This chapter discusses all UIView subclasses provided by UIKit that haven’t been discussed already (except for the two modal dialog classes, which are described in the next chapter). It’s remarkable how few of them there are; UIKit exhibits a noteworthy economy of means in this regard.
Additional UIView subclasses are provided by other frameworks. For example, the Map Kit framework provides the MKMapView (Chapter 34). Also, additional UIViewController subclasses are provided by other frameworks as a way of creating interface. For example, the MessageUI framework provides MFMailComposeViewController, which acts as a contained view controller to give your app interface for letting the user compose and send a mail message (Chapter 33). There will be lots of examples in Part VI.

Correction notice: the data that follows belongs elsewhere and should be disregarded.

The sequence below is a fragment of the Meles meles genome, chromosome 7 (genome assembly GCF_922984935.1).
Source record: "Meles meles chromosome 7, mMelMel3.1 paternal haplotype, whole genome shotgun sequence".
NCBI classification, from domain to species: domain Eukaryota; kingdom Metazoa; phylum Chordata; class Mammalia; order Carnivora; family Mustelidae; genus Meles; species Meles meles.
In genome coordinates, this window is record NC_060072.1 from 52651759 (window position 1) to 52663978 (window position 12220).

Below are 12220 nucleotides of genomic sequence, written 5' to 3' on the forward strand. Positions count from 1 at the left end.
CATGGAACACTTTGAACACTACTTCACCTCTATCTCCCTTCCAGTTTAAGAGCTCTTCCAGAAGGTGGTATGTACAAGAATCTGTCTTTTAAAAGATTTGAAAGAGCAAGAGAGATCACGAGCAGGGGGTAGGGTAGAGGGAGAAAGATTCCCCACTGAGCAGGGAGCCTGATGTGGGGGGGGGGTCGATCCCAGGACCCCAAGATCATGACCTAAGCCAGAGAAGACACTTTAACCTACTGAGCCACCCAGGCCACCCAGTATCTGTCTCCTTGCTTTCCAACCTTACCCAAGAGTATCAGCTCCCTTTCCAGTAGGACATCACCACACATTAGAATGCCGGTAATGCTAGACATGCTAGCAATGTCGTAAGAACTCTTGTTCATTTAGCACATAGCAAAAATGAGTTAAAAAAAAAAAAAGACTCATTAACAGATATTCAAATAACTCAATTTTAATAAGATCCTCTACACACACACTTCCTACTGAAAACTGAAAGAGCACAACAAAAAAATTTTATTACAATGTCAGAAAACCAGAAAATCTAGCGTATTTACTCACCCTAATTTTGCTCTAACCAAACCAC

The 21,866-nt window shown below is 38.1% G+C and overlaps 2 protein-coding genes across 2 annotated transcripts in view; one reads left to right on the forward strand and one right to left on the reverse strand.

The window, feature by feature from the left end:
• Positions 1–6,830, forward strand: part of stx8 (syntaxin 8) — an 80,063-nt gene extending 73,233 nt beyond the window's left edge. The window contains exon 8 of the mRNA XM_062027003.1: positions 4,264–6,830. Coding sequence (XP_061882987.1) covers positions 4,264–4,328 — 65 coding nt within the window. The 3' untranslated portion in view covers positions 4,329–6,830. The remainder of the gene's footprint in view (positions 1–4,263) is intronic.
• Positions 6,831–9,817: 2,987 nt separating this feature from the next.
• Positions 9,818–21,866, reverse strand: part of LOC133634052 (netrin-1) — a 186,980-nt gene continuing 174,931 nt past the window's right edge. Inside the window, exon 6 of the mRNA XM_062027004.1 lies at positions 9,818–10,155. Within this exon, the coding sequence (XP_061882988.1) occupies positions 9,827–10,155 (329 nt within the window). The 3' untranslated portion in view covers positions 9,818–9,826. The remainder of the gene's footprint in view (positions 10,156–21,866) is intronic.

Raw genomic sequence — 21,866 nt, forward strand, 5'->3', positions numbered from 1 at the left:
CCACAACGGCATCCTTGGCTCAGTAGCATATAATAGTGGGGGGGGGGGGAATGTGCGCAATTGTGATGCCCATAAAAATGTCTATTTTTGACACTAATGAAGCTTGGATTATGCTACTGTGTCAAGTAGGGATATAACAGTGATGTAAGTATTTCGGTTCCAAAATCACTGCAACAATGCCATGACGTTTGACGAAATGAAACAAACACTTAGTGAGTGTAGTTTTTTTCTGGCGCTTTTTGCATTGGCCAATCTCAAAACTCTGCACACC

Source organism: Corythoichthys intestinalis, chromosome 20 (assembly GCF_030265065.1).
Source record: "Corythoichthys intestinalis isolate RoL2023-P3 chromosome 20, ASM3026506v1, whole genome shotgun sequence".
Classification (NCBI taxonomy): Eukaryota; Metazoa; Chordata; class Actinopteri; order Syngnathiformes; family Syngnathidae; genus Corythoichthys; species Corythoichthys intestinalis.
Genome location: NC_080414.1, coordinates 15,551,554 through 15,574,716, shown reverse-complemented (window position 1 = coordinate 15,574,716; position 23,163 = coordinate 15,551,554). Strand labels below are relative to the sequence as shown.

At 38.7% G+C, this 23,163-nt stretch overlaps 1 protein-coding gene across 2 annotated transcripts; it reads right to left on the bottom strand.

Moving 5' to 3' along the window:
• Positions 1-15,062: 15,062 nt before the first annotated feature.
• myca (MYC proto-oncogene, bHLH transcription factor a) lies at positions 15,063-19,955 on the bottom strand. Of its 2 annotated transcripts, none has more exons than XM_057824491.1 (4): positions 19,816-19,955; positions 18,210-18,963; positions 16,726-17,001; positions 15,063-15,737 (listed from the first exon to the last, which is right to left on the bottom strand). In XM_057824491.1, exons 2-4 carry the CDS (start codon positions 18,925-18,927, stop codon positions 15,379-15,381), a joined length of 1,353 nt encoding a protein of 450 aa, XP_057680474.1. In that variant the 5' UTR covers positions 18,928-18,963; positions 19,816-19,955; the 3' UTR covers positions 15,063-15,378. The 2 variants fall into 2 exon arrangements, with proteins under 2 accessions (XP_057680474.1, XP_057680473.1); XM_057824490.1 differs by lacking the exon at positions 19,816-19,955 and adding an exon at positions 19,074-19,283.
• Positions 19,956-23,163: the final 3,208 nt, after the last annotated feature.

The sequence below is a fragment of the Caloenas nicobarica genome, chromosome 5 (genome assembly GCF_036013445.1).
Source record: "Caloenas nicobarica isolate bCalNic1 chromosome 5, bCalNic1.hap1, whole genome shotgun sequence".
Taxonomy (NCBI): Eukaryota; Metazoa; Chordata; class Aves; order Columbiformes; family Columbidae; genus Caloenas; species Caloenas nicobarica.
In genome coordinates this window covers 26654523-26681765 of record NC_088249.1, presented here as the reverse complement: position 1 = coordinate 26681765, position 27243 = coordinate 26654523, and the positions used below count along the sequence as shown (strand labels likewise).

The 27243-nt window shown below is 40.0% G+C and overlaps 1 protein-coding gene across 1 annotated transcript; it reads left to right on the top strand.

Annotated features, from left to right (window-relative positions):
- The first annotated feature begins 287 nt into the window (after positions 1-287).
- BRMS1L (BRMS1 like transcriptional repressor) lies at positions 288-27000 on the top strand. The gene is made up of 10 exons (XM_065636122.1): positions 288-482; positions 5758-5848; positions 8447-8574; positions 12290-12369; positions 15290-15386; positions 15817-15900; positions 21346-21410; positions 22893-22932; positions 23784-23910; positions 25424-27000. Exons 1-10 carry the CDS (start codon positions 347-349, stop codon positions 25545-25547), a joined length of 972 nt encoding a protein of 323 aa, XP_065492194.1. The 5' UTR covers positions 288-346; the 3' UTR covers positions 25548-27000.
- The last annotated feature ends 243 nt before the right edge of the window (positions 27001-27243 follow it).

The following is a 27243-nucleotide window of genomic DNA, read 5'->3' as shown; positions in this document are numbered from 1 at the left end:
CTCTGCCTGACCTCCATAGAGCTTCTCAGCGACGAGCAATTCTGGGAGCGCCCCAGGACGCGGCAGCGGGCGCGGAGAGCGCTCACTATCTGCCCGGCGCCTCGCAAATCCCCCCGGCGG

An activity indicator (UIActivityIndicatorView) appears as the spokes of a small wheel. You set the spokes spinning with
startAnimating, giving the user a sense that some time-consuming process is taking place. You stop the spinning with
stopAnimating. If the activity indicator’s
hidesWhenStopped is YES (the default), it is visible only when spinning.
An activity indicator comes in a style, its
activityIndicatorViewStyle; if the indicator is created in code, you’ll set its style with
initWithActivityIndicatorStyle:. Your choices are:
An activity ...